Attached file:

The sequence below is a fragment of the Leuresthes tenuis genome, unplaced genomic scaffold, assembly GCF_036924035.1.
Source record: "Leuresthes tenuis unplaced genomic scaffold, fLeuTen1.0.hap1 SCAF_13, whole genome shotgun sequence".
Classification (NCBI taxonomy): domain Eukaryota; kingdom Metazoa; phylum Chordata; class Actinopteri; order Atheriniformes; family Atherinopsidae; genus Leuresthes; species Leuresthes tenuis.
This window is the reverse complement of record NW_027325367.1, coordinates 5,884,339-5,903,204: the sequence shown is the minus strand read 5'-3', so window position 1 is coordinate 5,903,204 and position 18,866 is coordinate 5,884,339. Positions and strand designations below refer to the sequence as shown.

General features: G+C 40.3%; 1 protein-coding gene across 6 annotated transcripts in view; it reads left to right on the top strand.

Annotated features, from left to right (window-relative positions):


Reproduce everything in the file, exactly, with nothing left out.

The sequence below is a fragment of the Leuresthes tenuis genome, unplaced genomic scaffold, assembly GCF_036924035.1.
Source record: "Leuresthes tenuis unplaced genomic scaffold, fLeuTen1.0.hap1 SCAF_13, whole genome shotgun sequence".
Classification (NCBI taxonomy): domain Eukaryota; kingdom Metazoa; phylum Chordata; class Actinopteri; order Atheriniformes; family Atherinopsidae; genus Leuresthes; species Leuresthes tenuis.
This window is the reverse complement of record NW_027325367.1, coordinates 5,884,339-5,903,204: the sequence shown is the minus strand read 5'-3', so window position 1 is coordinate 5,903,204 and position 18,866 is coordinate 5,884,339. Positions and strand designations below refer to the sequence as shown.

General features: G+C 40.3%; 1 protein-coding gene across 6 annotated transcripts in view; it reads left to right on the top strand.

Annotated features, from left to right (window-relative positions):